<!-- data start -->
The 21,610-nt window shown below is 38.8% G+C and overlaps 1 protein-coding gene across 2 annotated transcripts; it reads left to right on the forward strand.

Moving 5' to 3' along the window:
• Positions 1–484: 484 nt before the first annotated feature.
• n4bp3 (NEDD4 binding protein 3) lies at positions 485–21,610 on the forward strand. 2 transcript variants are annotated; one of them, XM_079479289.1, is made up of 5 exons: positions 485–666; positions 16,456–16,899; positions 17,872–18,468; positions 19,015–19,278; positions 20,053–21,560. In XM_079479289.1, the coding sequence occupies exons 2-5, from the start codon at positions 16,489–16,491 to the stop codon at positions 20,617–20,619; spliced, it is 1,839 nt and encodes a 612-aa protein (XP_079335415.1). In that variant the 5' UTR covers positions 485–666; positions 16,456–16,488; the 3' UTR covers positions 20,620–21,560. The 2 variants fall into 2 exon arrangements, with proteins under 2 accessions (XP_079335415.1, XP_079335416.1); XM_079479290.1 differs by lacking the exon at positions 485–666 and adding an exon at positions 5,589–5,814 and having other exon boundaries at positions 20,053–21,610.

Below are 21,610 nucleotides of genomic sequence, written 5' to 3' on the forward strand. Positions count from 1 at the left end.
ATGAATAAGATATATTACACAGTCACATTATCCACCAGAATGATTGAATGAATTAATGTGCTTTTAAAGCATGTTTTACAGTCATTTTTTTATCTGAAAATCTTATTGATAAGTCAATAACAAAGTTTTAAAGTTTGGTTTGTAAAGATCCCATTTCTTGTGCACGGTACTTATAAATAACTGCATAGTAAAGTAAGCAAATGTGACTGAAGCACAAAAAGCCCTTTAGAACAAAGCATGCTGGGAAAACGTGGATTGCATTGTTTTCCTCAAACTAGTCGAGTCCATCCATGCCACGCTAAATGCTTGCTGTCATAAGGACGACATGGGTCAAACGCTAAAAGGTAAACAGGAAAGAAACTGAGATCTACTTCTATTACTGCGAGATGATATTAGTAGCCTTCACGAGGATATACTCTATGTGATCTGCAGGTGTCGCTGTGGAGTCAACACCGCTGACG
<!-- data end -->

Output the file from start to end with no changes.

The 21,610-nt window shown below is 38.8% G+C and overlaps 1 protein-coding gene across 2 annotated transcripts; it reads left to right on the forward strand.

Moving 5' to 3' along the window:
• Positions 1–484: 484 nt before the first annotated feature.
• n4bp3 (NEDD4 binding protein 3) lies at positions 485–21,610 on the forward strand. 2 transcript variants are annotated; one of them, XM_079479289.1, is made up of 5 exons: positions 485–666; positions 16,456–16,899; positions 17,872–18,468; positions 19,015–19,278; positions 20,053–21,560. In XM_079479289.1, the coding sequence occupies exons 2-5, from the start codon at positions 16,489–16,491 to the stop codon at positions 20,617–20,619; spliced, it is 1,839 nt and encodes a 612-aa protein (XP_079335415.1). In that variant the 5' UTR covers positions 485–666; positions 16,456–16,488; the 3' UTR covers positions 20,620–21,560. The 2 variants fall into 2 exon arrangements, with proteins under 2 accessions (XP_079335415.1, XP_079335416.1); XM_079479290.1 differs by lacking the exon at positions 485–666 and adding an exon at positions 5,589–5,814 and having other exon boundaries at positions 20,053–21,610.

Below are 21,610 nucleotides of genomic sequence, written 5' to 3' on the forward strand. Positions count from 1 at the left end.
ATGAATAAGATATATTACACAGTCACATTATCCACCAGAATGATTGAATGAATTAATGTGCTTTTAAAGCATGTTTTACAGTCATTTTTTTATCTGAAAATCTTATTGATAAGTCAATAACAAAGTTTTAAAGTTTGGTTTGTAAAGATCCCATTTCTTGTGCACGGTACTTATAAATAACTGCATAGTAAAGTAAGCAAATGTGACTGAAGCACAAAAAGCCCTTTAGAACAAAGCATGCTGGGAAAACGTGGATTGCATTGTTTTCCTCAAACTAGTCGAGTCCATCCATGCCACGCTAAATGCTTGCTGTCATAAGGACGACATGGGTCAAACGCTAAAAGGTAAACAGGAAAGAAACTGAGATCTACTTCTATTACTGCGAGATGATATTAGTAGCCTTCACGAGGATATACTCTATGTGATCTGCAGGTGTCGCTGTGGAGTCAACACCGCTGACG